Who doesn’t love roast chicken? It is the Sunday dinner meal, the go-to weeknight meal, the simple oven dish that is both satisfying and comforting. Chicken roasting in the oven smells wonderful. Leftover chicken meat makes for great sandwiches, salads, and soups, to name only a few. Additionally, you can boil the carcass and bones to make homemade chicken stock. How can anyone not love roast chicken??
I, for one, am a girl who loves roast chicken. Actually, I think I love chicken in general…I actually remember my dad making comments about how I always love to eat chicken! Well, this Dry Brined Roast Chicken recipe is no exception. It is my go-to roast chicken recipe, is simple, tastes awesome, and is a family favorite.
If you hear about “brining” a chicken (or turkey), most people think of a wet or liquid brine. Submerge the bird in a whole lot of seasoned water, and let sit overnight before roasting the next day. I could conceivably brine a whole chicken in my stockpot, but then where would I keep it? I live in Hong Kong, remember? Small kitchen. No gigantic fridge. Unfortunately, liquid brining is not a feasible option for me.
Then one day, I read an article that mentioned the Zuni Cafe Roast Chicken. The article was actually talking about the passing of Zuni Cafe’s chef, Judy Rodgers, and how her dry brined roast chicken was one of her most popular dishes. I looked up the recipe, learned about dry brining, and my chicken roasting world was forever transformed. My Dry Brined Roasted Chicken was inspired by and is adapted from Zuni Cafe’s Roast Chicken recipe.
Dry brining is just that…no liquid involved. It still involves preparation a day in advance, but all you need is enough space for a plate or baking pan to fit in the fridge. That’s much more doable. It’s also a heck of a lot lighter than a stockpot filled with liquid and a 4lb. chicken. Furthermore, all you need for dry brining is salt. That’s it! I, personally, add pepper to the mix since I like salt and pepper together, and I think it all contributes to the flavor of the chicken. However, the salt is really all you need, though, for the magic that is dry brining.
If you don’t know about dry brining, something it does is it makes for crispier chicken skin. The salt and exposure to air extracts the moisture from the skin and dries it out a bit, all the while flavoring the skin as well. The basic idea is your roast chicken ends up with a crispy tasty skin, and who wouldn’t want that?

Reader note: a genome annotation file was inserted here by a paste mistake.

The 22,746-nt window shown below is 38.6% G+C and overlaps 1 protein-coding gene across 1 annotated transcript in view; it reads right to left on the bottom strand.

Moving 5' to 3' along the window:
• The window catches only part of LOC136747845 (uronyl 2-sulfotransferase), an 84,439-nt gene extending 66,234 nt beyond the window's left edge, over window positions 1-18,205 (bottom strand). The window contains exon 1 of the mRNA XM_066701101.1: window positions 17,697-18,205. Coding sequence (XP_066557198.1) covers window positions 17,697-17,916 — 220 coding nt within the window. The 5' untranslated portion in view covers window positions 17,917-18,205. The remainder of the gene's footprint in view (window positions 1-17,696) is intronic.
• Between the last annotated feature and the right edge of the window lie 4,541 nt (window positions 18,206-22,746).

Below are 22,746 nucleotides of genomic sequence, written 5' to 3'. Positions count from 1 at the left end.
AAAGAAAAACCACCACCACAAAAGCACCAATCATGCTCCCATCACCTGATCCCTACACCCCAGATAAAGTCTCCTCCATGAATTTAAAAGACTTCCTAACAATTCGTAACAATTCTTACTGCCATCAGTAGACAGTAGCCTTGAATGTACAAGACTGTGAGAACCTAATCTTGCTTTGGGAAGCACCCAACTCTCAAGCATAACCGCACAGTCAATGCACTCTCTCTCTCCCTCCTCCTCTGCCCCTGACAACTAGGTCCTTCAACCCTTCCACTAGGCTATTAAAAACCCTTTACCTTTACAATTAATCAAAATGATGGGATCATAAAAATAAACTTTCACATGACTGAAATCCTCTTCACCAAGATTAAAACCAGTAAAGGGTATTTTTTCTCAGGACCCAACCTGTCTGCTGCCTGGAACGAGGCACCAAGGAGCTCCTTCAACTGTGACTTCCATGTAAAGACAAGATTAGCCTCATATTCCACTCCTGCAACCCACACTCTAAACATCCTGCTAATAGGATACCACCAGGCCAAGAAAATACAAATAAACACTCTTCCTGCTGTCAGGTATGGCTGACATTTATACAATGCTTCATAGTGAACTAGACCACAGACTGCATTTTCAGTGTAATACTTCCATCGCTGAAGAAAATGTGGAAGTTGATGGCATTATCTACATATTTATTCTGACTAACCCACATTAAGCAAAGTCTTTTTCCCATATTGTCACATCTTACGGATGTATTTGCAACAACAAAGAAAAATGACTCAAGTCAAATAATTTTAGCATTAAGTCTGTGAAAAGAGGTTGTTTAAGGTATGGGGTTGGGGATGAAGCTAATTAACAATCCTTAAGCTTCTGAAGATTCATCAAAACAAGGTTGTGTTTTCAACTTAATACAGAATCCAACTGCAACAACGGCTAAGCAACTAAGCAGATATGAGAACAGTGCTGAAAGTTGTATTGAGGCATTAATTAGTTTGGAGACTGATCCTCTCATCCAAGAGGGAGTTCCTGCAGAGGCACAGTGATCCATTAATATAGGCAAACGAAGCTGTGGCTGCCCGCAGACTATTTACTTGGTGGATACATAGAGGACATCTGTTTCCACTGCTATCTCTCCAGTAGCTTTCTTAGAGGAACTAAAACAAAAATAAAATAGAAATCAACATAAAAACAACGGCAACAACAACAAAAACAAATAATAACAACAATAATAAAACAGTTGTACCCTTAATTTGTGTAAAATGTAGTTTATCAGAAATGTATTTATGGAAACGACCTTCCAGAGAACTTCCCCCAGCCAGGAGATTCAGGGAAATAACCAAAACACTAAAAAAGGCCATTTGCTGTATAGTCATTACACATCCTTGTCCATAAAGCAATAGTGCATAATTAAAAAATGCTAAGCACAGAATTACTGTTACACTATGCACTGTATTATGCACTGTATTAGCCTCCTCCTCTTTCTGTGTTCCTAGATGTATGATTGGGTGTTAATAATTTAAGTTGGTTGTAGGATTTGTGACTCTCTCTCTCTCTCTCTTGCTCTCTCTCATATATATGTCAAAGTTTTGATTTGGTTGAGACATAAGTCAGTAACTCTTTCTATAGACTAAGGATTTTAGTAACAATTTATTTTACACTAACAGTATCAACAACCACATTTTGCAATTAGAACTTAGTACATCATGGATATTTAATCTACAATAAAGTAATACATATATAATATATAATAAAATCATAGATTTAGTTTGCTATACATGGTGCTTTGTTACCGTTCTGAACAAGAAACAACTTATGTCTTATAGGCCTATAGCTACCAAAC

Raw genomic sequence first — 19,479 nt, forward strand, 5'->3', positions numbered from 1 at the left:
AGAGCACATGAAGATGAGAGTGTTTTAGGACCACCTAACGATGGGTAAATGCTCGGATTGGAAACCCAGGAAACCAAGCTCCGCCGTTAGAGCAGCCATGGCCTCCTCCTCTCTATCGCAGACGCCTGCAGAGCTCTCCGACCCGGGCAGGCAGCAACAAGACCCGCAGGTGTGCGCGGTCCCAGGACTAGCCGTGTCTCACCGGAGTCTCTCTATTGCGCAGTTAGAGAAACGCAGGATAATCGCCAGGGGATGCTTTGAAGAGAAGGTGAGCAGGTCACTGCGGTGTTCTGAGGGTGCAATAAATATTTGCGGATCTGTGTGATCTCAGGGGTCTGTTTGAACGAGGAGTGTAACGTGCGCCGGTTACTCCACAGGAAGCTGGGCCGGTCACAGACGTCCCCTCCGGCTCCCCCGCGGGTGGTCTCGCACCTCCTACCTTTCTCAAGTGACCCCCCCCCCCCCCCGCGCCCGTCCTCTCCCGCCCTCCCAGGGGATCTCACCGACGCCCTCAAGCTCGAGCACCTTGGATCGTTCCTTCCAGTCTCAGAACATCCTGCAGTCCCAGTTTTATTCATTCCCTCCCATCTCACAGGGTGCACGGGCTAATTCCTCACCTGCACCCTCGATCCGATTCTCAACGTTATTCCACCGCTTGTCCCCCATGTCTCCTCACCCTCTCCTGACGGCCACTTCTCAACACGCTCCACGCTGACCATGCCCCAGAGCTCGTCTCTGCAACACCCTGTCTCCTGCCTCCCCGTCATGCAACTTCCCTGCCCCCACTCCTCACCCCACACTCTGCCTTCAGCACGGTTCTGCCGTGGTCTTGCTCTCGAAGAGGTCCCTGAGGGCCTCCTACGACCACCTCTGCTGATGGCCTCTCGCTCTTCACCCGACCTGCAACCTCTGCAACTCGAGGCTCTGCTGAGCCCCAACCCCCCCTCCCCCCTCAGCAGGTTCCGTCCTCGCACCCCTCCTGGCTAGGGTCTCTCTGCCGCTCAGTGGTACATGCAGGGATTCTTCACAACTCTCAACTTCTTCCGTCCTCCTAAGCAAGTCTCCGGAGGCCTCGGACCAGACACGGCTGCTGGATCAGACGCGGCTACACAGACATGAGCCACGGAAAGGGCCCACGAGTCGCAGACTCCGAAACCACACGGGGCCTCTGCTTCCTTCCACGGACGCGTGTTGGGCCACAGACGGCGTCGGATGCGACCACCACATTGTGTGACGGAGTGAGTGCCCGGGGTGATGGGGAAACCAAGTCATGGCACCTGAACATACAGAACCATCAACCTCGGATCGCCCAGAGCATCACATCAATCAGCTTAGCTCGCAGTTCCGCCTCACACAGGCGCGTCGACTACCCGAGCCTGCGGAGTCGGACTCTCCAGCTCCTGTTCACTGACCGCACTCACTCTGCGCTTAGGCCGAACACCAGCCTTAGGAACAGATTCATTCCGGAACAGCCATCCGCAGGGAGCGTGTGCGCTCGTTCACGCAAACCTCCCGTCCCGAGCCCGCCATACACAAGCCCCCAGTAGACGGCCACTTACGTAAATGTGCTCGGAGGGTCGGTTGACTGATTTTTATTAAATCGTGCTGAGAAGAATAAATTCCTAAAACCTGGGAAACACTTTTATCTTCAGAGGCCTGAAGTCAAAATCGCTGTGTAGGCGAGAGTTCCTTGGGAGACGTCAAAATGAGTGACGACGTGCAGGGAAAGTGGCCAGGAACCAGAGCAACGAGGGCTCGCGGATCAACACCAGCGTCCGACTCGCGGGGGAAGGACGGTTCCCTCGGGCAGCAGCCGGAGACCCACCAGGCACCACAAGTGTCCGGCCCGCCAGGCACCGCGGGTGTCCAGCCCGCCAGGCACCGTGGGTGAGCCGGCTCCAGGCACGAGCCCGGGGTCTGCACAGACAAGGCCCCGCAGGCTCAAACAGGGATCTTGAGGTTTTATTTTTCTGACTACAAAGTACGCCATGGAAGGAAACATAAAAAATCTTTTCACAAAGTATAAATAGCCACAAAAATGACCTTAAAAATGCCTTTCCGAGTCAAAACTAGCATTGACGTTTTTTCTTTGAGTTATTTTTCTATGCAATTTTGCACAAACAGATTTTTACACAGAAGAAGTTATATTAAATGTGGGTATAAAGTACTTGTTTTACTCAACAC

Then there’s the roasting part. No rinsing of the chicken is required. All you do is place the chicken on a bed of vegetables and you’re done. It is, essentially, a one-pan meal that is tasty, satisfying, and comforting, all at the same time.
Keep in mind that dry brining can also be done to chicken pieces (not just a whole chicken) to achieve that crispier skin. Try it on drumsticks or wings, adjusting the roasting time as necessary.
Does dry-brining sound intriguing? Dry Brined Roast Chicken might be the chicken recipe to try for your next Sunday meal! Give it a try and leave your comments below!
Dry Brined Roast Chicken
- 3-4 lb. organic free-range chicken
- Sea salt (3/4 tsp per lb. of chicken)
- Fresh ground pepper
- 1-2 bulbs garlic cloves separated and unpeeled
- 1 onion sliced
- 2 carrots sliced
- 1 tbs olive oil
- Rinse chicken and dry throughly (inside and out) using paper towels.
- Sprinkle salt and pepper evenly all over chicken and inside the cavity.
- Place the chicken on a rack in a pan and place in the fridge overnight. Leave chicken uncovered, or cover lightly with plastic wrap, but do not seal.
- Remove chicken from fridge about an hour before roasting. Preheat oven 450 deg F (230 C).
- In a foil lined pan, toss together sliced onions, carrots, and unpeeled garlic cloves with olive oil.
- Place chicken, breast side up, on bed of vegetables.
- Put chicken in the oven and reduce heat immediately to 400 deg F (200 C).
- Roast for 1 hour 20 minutes. Check at 1 hour mark to see if vegetables are too dry. If so, you can add a little bit of water to the pan.
- Check chicken temperature for doneness. Juices should run clear and an instant-read thermometer should register at 165 deg F (75 C) when inserted into the thickest part of the thigh, but not touching the bone.
- Remove chicken from oven and cover with foil. Let rest for 15-30 minutes before carving.
- Serve with the roasted vegetables and use the juices from the pan as gravy, if desired.
If you make this dish, share your photo on Facebook or Instagram and tag me @dayinthekitchen!
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